This article originally appeared in the July 2011 issue of NGN.
I’ve been a telecommunications trade publication staffer for about 20 years. After working for a couple of years as a mainstream newspaper reporter, I got my first job in telecom publishing as a copy editor (and, later, a reporter and news director) for Telephony magazine. One of my most memorable recollections about my time there was our publication of a cover story about Victor Schnee, who was then an analyst with Probe Research.
Schnee made the cover for writing what many at the time considered a controversial study. And the managing editor Karen, who today is one of my closest friends, came up with the cover headline for the story: Is This Man Crazy?
Victor chuckled when I mentioned this during our recent interview. Karen, who left the telecom trade publishing world years ago, didn’t really remember it.
This all happened many moons ago, of course, but I think it’s worth noting, since it demonstrates how Schnee after all these years is still putting out research that goes beyond simply information gathering and actually brings analysis and intelligent forecasting to the table. In his latest effort on this front, Schnee and his colleague Al Boschulte debunk the mobile data traffic forecasts put forward this year by Cisco (News - Alert) in its Visual Networking Index and discuss what the mobile data deluge means for wireless broadband service providers and the communications space at large.
The fact that they are challenging the Cisco VNI is noteworthy given the Visual Networking Index is so widely quoted not only by Cisco and many journalists, but also by major wireless network operators like Verizon (News - Alert) Wireless, that it’s become the de facto standard for Internet traffic forecasting.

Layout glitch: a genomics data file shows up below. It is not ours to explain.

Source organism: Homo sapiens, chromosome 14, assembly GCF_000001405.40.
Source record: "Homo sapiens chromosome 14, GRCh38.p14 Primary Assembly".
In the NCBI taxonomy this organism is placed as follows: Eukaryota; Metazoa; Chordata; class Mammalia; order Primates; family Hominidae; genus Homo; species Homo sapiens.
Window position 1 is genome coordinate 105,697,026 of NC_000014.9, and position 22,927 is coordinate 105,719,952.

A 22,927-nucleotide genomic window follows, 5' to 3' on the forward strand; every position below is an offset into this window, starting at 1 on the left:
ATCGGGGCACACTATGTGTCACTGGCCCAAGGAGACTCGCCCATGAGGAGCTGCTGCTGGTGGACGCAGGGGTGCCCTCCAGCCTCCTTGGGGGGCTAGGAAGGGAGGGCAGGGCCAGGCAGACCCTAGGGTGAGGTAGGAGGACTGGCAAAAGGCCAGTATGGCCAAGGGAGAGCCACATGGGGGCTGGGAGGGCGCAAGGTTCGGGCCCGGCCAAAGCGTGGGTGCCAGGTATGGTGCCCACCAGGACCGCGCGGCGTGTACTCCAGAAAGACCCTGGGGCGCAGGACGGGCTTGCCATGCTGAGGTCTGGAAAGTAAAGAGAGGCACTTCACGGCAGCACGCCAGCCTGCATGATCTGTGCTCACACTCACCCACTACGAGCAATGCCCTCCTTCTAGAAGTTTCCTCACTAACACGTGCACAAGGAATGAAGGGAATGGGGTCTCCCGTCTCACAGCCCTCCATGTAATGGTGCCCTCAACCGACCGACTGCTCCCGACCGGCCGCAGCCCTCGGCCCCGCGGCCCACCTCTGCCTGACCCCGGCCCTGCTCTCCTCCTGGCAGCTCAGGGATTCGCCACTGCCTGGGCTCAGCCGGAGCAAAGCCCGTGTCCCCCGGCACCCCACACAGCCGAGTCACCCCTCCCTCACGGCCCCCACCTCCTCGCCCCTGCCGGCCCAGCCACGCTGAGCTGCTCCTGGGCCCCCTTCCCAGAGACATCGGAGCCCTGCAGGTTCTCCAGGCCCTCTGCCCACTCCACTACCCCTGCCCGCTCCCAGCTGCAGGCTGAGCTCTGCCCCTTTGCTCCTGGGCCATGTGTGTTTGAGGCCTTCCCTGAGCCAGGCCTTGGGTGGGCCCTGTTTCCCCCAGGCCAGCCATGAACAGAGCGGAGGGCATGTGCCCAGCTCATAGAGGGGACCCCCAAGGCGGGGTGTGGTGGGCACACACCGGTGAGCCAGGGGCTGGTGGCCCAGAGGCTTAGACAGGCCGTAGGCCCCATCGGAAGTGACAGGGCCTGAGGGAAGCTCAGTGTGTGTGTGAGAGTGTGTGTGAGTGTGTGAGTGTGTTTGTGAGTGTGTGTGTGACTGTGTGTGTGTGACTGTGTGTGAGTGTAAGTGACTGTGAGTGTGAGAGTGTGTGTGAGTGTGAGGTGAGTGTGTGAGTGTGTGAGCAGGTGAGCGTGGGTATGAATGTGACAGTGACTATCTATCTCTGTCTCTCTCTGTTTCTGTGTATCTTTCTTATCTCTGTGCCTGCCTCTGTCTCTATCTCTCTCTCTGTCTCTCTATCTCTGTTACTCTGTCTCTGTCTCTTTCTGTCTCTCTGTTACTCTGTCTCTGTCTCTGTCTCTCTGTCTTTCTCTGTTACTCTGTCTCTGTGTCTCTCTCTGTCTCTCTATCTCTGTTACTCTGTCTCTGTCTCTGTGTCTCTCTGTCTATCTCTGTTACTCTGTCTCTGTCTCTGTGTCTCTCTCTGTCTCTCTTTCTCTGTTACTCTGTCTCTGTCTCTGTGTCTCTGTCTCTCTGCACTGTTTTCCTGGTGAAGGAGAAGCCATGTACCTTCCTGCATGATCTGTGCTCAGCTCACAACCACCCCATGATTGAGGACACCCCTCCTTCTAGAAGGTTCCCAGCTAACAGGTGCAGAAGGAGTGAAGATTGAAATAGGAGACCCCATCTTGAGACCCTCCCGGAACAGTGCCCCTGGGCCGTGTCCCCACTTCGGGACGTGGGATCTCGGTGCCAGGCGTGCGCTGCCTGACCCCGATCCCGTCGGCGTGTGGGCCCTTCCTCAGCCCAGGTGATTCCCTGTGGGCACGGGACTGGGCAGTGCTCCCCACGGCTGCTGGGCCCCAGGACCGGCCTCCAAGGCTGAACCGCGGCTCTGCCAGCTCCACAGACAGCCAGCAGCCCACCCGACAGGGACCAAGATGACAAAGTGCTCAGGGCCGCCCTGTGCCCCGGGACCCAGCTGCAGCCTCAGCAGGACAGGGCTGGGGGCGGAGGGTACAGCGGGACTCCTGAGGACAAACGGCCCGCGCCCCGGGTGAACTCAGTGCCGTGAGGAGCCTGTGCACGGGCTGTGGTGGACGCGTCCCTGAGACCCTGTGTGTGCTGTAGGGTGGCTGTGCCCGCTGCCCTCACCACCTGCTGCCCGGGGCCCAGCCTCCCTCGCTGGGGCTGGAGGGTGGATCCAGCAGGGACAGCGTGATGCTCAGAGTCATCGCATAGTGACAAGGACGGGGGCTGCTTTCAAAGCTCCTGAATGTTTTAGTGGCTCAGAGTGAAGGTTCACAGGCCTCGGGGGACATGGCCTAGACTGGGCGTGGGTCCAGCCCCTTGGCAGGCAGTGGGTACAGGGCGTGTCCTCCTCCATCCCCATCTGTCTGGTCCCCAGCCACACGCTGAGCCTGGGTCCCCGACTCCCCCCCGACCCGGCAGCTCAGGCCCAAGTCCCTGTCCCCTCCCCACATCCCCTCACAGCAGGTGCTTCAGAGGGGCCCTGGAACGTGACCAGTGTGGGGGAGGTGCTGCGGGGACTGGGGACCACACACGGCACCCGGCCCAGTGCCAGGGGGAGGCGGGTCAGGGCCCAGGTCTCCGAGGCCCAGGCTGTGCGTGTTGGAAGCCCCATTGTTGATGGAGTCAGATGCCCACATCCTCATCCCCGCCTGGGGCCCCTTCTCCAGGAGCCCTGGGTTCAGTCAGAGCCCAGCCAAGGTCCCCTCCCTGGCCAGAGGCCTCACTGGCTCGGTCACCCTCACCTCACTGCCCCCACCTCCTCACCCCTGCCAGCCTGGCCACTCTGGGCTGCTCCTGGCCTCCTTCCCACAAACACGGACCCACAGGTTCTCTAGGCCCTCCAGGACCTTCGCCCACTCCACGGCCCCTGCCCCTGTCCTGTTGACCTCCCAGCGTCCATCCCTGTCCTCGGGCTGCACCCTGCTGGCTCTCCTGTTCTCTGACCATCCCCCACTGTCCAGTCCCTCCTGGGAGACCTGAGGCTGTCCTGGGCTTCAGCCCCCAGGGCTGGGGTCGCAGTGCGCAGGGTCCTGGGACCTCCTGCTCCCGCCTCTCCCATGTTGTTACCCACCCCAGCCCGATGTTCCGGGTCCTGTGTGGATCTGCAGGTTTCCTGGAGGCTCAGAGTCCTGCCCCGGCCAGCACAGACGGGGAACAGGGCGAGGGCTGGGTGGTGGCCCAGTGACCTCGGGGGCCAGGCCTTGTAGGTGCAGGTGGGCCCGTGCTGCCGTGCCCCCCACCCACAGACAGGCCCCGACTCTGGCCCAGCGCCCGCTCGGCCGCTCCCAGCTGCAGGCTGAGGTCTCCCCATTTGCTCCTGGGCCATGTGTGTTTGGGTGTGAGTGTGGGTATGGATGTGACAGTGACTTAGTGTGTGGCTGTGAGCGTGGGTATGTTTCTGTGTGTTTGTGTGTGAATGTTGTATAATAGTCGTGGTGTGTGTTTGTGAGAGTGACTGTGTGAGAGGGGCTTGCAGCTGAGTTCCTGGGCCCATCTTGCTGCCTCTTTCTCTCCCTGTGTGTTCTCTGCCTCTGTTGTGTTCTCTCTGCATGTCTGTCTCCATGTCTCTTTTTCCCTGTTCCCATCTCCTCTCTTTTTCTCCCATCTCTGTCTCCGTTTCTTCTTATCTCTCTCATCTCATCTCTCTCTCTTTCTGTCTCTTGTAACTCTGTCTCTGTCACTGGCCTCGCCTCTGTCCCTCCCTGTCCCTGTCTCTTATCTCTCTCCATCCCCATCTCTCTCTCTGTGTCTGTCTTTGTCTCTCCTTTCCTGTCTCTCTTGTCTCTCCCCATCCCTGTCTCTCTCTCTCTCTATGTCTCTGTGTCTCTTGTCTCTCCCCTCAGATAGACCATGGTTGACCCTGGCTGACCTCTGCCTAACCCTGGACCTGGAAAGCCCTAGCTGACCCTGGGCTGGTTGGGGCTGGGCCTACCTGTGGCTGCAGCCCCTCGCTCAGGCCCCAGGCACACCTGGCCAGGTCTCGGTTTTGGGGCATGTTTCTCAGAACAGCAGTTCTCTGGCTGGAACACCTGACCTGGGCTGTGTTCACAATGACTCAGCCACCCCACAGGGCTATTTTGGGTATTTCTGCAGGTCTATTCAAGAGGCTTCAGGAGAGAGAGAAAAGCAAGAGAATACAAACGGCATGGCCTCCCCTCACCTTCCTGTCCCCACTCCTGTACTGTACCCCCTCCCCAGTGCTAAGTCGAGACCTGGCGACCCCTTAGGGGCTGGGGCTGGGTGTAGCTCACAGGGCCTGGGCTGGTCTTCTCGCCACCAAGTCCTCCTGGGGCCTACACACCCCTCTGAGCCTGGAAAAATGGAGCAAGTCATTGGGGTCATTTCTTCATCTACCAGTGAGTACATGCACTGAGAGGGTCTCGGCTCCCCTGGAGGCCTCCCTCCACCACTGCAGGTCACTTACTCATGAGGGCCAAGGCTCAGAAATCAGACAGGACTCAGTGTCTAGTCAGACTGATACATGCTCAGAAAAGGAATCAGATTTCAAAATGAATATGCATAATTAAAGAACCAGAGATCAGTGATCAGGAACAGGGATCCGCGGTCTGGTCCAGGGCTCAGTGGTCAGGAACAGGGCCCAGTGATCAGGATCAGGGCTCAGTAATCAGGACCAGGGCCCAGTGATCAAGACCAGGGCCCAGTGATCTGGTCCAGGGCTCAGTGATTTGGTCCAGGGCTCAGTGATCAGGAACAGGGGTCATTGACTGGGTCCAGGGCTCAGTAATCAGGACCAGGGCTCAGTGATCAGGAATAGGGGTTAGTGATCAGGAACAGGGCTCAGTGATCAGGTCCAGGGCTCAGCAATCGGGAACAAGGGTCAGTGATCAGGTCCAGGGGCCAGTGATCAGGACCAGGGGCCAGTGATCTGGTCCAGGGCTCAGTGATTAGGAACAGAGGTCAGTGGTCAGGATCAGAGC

I also want to state again here that while I am leading this piece, and led this month’s cover story, with a conversation about Schnee, Al Boschulte is an equal contributor to the NPRG study discussed in these articles and is also a noted and veteran communications analyst.
Naturally, just as I was putting to bed my cover story about the NPRG report by Boschulte and Schnee, Cisco announced the findings from a new version of the Cisco VNI Forecast. As it turns out, the mobile data forecast in the new Cisco report is pretty much the same as it was in February’s VNI, which was the one the NPRG study discusses. But since we’re talking about this kind of thing, here are some of the key takeaways from the new Cisco VNI (which looks at all Internet traffic, not just mobile data).
Cisco says global mobile traffic in 2010 grew 159 percent. By 2015, a whopping 15 billion networked devices will populate our world, according to Cisco. That’s more than twice the planet’s population. The vendor goes on to project that global mobile Internet data traffic will increase 26 times from 2010 to 2015, to 6.3 exabytes per month (or 75 exabytes annually).
Internet traffic as a whole will reach 200 exabytes between 2014 and 2015 alone, which is more than all IP traffic last year and equivalent to 39 times the entire Internet in 2005, according to Cisco. TVs will contribute 15 percent-plus of the global consumer traffic by 2015, according to the VNI, while Internet video traffic will make up 28 percent of it, up from 7 percent last year.
Edited by Stefania Viscusi